Paret undoubtedly studied the warm effect of the theatrical lighting from life. Nevertheless, as Alejandro Martínez (2018) has observed, the overall composition may have been inspired by French prints of similar subjects. In the centre of the scene, a woman is depicted dancing to a string orchestra. She is wearing an ostentatious pannier hoop skirt in the 17th-century Spanish tradition. This is an extravagant costume that was strictly forbidden in the regulations of 1767 ‘because of the embarrassment they cause on such occasions’. She dances with a young man in a 16th-century Spanish courtly cape while listening to a ‘director’ – the person in charge of overseeing the dance – distinguished by a ribboned cane. He appears to politely explain the conditions of attendance. Paret masterfully depicts the reactions of the figures who await the resolution of the scandalous situation with interest and mischievous glee. Among these, there is a dandy and an Oriental figure. In the foreground, a hunchbacked Pulcinella from the commedia dell’arte is depicted. There is also a minuet dancer in yellow looking out of the corner of her eye at the watchman, who is reprimanding an attendee. Another character who should not have been admitted to the ball is the boy with a dog. He is situated on the left and, in fact, near him is a ribboned cane indicating the presence of another watchman. Next to him, the excellent, black-cloaked figure of Il Dottore (The Doctor) from the commedia dell’arte is represented. Further on in the painting, a conflict arises between a mule driver and a Pagliacchio in white, which may have been triggered by the woman between them. At the same time, a Mallorca-born sailor, in his striped suit and Phrygian cap, tries to calm them down. In addition, a woman appears in a beautiful blue polonaise dress adorned with flowers – another garment that was not permitted – and that has aroused the interest of a man armed with an iron rod, also forbidden. This rod is pointing at a jealous, sad woman and a man who seems surprised to see the lady in blue, as she is probably his wife.

On the right-hand side of the scene, a Harlequin courts another lady. He is evidently attracted by the gold watch resting on her lap. This was another accessory frowned upon by the authorities. Further to the right, near the edge of the painting, a young woman holds a mask in her left hand as well as a spinning wheel and a ball of yarn in her right. At the same time, three spindles hang from her waist as symbols of female honesty. This is a virtue in which the man next to her does not seem to believe, as evidenced by the doubt on his face. As a figure of different and simultaneous connotations in paintings such as Antoine Watteau’s Evening Landscape with Spinner from around 1715 (Museum Boijmans Van Beuningen in Rotterdam), this spinner sums up the nature of the masquerade ball. In the absence of official regulations, the masquerade ball would have allowed its attendees to become attractive members of the higher social classes and indulge in deceitful courtship and adultery. Some of the masked figures direct their intelligent gaze at the viewer and convey what the artist also wished to depict: the chasm between the vision of enlightened ideas and the reality of the human condition.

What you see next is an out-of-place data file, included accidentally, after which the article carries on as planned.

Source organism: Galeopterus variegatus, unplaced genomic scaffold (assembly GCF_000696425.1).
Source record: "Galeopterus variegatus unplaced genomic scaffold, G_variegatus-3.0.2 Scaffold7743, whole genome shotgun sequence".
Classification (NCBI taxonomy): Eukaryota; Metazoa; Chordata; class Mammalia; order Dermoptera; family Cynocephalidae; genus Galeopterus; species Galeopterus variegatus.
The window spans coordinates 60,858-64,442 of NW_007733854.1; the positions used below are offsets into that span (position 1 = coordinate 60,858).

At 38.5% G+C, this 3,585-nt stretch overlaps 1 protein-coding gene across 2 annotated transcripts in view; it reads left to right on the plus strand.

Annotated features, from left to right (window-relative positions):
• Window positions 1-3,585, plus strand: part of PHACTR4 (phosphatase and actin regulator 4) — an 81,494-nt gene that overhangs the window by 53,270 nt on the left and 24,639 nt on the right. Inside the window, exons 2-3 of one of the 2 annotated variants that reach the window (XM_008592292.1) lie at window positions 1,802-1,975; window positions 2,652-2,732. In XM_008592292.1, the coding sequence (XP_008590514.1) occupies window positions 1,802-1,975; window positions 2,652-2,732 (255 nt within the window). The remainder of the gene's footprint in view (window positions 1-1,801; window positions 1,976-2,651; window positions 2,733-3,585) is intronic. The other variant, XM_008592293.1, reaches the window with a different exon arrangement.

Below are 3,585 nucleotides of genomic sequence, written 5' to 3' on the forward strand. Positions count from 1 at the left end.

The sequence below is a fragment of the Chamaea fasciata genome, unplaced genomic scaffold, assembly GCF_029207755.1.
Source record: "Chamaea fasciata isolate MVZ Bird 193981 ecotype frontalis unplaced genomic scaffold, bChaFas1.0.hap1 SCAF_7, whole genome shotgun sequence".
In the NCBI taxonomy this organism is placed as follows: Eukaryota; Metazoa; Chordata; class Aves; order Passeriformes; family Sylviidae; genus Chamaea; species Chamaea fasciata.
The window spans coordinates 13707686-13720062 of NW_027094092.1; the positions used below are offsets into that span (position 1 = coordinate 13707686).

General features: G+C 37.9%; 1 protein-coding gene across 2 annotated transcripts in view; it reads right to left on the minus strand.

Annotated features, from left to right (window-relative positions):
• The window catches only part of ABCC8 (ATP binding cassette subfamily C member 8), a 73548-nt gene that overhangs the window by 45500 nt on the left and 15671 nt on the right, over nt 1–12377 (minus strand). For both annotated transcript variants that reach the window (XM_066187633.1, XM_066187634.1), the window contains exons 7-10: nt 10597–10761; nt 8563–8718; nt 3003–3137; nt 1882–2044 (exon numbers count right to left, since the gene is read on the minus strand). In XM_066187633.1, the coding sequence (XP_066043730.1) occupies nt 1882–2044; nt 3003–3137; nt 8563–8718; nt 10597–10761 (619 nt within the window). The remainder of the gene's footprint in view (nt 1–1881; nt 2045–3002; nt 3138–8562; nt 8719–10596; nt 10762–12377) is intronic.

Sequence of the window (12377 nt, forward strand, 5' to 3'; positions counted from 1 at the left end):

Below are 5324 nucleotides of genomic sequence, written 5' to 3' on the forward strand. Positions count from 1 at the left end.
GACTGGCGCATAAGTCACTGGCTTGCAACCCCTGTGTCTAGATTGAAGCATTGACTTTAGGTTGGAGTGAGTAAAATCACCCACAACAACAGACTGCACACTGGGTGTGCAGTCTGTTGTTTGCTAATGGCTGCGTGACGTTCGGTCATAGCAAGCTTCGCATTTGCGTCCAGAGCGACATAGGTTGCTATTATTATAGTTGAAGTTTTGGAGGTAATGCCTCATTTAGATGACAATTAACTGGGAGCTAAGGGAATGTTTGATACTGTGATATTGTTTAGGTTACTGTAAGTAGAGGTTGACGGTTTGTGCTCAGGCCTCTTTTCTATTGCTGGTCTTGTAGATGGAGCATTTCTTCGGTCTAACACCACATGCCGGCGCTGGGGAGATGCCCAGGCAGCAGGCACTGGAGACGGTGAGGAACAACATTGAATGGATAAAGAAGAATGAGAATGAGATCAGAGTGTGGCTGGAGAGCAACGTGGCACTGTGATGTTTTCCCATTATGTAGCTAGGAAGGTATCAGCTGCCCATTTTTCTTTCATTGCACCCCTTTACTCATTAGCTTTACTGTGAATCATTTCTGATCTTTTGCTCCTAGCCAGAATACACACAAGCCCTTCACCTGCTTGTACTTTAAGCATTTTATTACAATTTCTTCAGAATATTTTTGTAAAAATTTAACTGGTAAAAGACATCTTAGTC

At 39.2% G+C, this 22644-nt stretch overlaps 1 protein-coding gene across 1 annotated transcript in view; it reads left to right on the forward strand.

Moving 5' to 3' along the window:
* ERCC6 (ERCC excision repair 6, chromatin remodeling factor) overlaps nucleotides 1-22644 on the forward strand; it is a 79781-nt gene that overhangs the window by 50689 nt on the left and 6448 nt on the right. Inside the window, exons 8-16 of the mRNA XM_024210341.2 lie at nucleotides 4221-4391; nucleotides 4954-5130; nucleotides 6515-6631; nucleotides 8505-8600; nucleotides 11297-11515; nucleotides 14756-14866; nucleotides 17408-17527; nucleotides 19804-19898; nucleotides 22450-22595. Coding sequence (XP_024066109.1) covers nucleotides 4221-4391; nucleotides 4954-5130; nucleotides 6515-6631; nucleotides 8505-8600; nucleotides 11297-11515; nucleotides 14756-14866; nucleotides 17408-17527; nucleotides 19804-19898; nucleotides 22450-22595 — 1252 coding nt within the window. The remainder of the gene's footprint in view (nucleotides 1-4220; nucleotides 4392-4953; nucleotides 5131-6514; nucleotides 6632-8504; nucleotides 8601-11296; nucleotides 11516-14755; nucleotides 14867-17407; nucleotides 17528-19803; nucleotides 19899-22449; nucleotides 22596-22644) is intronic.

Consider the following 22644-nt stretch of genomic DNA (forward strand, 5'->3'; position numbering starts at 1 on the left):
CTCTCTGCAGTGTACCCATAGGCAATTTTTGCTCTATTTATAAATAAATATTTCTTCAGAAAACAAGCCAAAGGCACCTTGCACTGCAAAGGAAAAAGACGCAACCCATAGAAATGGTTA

Paret made a detailed preparatory drawing, even with the same width as the painting – although not as high, since it does not depict the border with the title. However, the Museo del Prado’s recent study of the painting using infrared reflectography analysed by Mark McDonald has revealed that the artist had in fact executed a new black pencil drawing on the ochre-coloured preparatory layer. This drawing can be discerned in many areas in which he modified the perspective and architectural elements of the first one. He moved the pillar with the music box further to the right and changed its point of view from the right to the left. He lowered the pillar capital to the height of the base of the third floor of the boxes and also placed the first floor on a lower position. He also reduced the number of boxes from ten to nine on each floor and eliminated the last row of chandeliers. These two modifications create the effect that the space is less wide and elevated than in the preparatory drawing, as well as that the flow of people is greater and more crowded. On the other hand, he arranged in a clearer manner the various groups of figures in the foreground, most of which had already been studied in the drawing. He also modified and specified the poses of several of them.